Eleven scholars respond to Pope Francis’ clarion call for dialogue

OAKLAND, Calif. – In his speeches and encyclicals, Pope Francis has helped draw the world’s attention to the poor and oppressed, to the moral aspects of socio-economic issues, and to our relationship with the environment. Unfortunately, the media typically lacks a deep understanding of how these hot-button topics relate to doctrines of the Catholic Church. This shortcoming is remedied by the new book, POPE FRANCIS AND THE CARING SOCIETY, edited by economic historian Robert Whaples and with a foreword by the late Catholic scholar Michael Novak.

Compiling essays from professors, scholars, and economists from all over the world, POPE FRANCIS AND THE CARING SOCIETY delves into Pope Francis’ writings on these topics, particular his 2015 encyclical Laudato si’, explains why the pope approaches economics and the environment the way he does, and respectfully challenges some of his assertions about poverty, capitalism, and what he has called “our common home.”

Pope Francis’ experience in his home country of Argentina has greatly influenced his beliefs about economic matters, especially his views about the moral integrity and potential of markets and voluntary cooperation through civil society. That background, however, is only part of the rich context from which the pope interprets the world—a context with many unspoken assumptions, the book reveals.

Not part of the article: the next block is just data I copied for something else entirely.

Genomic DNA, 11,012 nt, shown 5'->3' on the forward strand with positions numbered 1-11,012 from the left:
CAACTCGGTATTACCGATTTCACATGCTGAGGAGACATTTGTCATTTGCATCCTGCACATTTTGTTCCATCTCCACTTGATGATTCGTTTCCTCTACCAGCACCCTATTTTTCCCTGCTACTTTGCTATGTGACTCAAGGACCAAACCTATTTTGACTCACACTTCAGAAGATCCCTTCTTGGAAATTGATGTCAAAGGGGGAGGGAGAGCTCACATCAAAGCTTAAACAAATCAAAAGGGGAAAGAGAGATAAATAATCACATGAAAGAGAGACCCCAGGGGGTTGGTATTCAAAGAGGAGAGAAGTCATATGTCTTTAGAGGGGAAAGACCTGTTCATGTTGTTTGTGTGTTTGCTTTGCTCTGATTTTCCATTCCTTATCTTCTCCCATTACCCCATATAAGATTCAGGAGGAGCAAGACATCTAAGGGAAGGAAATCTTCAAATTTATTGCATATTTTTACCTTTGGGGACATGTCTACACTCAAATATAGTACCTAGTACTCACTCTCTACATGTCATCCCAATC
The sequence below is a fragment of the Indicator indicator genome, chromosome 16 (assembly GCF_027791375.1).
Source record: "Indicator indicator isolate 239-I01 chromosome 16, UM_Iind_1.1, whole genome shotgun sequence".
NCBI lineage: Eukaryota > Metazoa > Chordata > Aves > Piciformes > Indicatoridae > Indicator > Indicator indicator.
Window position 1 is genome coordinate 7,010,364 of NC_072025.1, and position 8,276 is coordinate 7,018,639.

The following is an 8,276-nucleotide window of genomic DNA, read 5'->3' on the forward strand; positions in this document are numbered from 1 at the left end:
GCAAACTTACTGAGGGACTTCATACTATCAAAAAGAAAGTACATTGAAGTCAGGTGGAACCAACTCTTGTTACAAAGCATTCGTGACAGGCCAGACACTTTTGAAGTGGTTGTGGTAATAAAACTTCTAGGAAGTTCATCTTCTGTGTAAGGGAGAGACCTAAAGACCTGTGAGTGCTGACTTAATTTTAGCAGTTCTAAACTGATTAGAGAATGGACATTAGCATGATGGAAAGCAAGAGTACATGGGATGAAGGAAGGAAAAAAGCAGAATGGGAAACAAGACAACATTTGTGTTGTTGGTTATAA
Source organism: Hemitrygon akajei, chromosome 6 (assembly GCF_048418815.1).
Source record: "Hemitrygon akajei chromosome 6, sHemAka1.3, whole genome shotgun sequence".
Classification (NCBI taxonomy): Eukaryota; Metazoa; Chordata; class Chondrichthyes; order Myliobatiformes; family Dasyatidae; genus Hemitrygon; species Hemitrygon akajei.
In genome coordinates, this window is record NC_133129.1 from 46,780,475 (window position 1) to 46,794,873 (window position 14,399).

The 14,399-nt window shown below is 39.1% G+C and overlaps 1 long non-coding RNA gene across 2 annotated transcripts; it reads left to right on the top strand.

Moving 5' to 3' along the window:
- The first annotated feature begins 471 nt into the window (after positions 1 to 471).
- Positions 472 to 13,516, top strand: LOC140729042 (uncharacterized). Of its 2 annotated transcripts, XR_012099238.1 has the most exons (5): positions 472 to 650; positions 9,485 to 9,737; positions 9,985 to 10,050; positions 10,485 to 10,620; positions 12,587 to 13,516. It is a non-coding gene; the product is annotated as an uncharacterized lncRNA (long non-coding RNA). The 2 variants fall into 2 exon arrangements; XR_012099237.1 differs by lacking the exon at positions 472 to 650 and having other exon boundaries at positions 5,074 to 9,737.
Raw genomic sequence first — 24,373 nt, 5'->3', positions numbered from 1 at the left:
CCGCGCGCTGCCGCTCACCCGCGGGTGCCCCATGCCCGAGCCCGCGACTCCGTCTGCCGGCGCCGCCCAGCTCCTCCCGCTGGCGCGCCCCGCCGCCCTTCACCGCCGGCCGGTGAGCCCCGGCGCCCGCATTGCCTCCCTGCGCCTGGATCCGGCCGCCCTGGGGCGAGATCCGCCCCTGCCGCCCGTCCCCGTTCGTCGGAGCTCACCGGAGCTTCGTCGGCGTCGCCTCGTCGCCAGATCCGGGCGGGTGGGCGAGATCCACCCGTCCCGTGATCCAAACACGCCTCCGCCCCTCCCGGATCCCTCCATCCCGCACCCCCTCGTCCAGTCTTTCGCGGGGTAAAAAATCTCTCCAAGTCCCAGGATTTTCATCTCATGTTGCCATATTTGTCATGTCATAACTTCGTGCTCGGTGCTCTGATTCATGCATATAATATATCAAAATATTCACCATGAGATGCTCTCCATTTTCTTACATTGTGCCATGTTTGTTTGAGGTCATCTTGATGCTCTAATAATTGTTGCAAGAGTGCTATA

POPE FRANCIS AND THE CARING SOCIETY expertly traces a variety of influences on the pope’s thinking, examines the pontiff’s factual claims about the economy and the environment, and offers a counternarrative to his widely shared pessimism on the environment, poverty, charity, and wealth creation.

Pope Francis has called for a worldwide dialogue on these subjects, and POPE FRANCIS AND THE CARING SOCIETY responds with clear, well-researched, and respectful replies even where it disagrees with the pope’s analyses and his interpretations of Catholic Church doctrine. 

Whaples (Professor of Economics, Wake Forest University) has assembled a book that shows why good intentions are not sufficient for creating good solutions, and why everyone has a stake in understanding the teachings of Pope Francis — and their implications for society.

“At a time when those today most responsible for transmitting Catholic social teaching need urgently to be reminded of some cause-and-effect realities essential to it, POPE FRANCIS AND THE CARING SOCIETY provides us with many necessary reminders, readably and soundly,” says John M. Finnis, Biolchini Family Professor of Law, Notre Dame, Law School.


For more information, to request a review copy, or to schedule an interview with Robert Whaples: